Another week, another glitch disrupting airlines from going about their business: this time, it was a disruption in Sabre’s computer systems affecting Southwest, Virgin America, and JetBlue’s online bookings. [More]
Although it was no doubt scary when a Note 7 recently caught fire on a Southwest flight, the passengers and crew in that case were lucky that the plane was still on the ground at the gate. It was easy to get everyone off the plane safely and quickly. That option doesn’t exist at 30,000 feet, but the number of devices — and therefore, potentially flammable devices — on board is only going to keep going up. The solution? Swift containment. [More]
By now, most of us are used to having Internet access wherever we go, but a majority of flights by the major U.S. airlines still don’t offer in-flight WiFi access to passengers. And your likelihood of finding WiFi on a plane all depends on which airline you’re flying on that day. [More]
Earlier today, our lunch buddies at Consumer Reports released their roundup of the major U.S.-based commercial airlines. And, in what will be a shock to almost no one who follows the travel industry, Spirit received the lowest possible rating in each of the survey’s six categories. The CEO’s response: “We have great customer service.” [More]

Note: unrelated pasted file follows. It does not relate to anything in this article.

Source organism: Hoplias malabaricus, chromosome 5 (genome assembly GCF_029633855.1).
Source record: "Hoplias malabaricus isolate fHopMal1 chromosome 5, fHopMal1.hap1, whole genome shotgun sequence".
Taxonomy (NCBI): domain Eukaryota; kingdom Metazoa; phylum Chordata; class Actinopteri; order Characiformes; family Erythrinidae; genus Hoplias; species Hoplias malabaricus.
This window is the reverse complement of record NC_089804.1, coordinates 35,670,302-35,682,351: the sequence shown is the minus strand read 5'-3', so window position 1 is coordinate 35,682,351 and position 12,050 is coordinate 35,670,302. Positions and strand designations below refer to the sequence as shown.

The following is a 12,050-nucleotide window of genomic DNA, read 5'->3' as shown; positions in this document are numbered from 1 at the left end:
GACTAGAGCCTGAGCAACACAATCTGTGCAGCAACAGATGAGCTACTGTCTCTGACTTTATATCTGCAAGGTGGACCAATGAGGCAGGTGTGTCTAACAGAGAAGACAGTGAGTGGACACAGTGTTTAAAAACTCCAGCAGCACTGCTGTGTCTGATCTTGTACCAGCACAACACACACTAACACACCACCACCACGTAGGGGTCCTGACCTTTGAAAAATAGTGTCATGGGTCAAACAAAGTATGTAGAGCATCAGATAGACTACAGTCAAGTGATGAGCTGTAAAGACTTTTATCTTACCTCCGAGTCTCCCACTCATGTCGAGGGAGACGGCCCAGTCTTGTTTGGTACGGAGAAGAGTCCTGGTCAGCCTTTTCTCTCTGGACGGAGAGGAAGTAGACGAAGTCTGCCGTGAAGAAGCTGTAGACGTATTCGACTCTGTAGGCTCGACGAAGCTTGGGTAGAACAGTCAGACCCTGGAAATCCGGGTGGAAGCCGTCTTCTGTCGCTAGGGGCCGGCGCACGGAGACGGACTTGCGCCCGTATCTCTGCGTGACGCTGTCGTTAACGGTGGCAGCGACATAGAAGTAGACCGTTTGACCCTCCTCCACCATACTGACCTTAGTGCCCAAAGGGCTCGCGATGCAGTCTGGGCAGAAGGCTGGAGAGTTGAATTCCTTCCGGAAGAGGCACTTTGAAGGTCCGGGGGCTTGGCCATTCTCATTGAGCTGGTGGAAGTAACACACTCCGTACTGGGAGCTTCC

What began as a dispute about ordering an in-flight soda apparently got to the point where the crew on a Virgin America jet felt that a passenger needed to be questioned by authorities upon landing. Now that passenger has sued the airline, alleging that Virgin America made false accusations about his behavior. [More]
Up until the very end of 2012, it looked like the Dept. of Transportation was only going to tie the record it set in 2011 for the number of fines handed out to airlines. But a pair of Dec. 31 violations pushed 2012 into a spot on top of the charts all on its own. [More]
Adam is writing in to say that in the year that Virgin America has been operating, he feels that they’ve forgotten how to run their airline. The first time he flew with them, his flight was delayed and his laptop adapter melted. He got a free flight. The second time he flew, about a year later, his flight was delayed, the airline ran out of food, his luggage was ripped open and his valuables disappeared, and the baggage claim rep laughed at his misfortune.
Slate magazine’s Daniel Gross makes the case that the law prohibiting foreigners from owning more than 25 percent of an American airline, is not only “stupid” but rooted in “misplaced hostility to foreigners, national-security paranoia, and plain-old protectionism.” He claims the law is obsolete * (the Federal Aviation Act was created in
1938 1958 (the Civil Aeronautics Act was created in 1938) and damaging to consumers.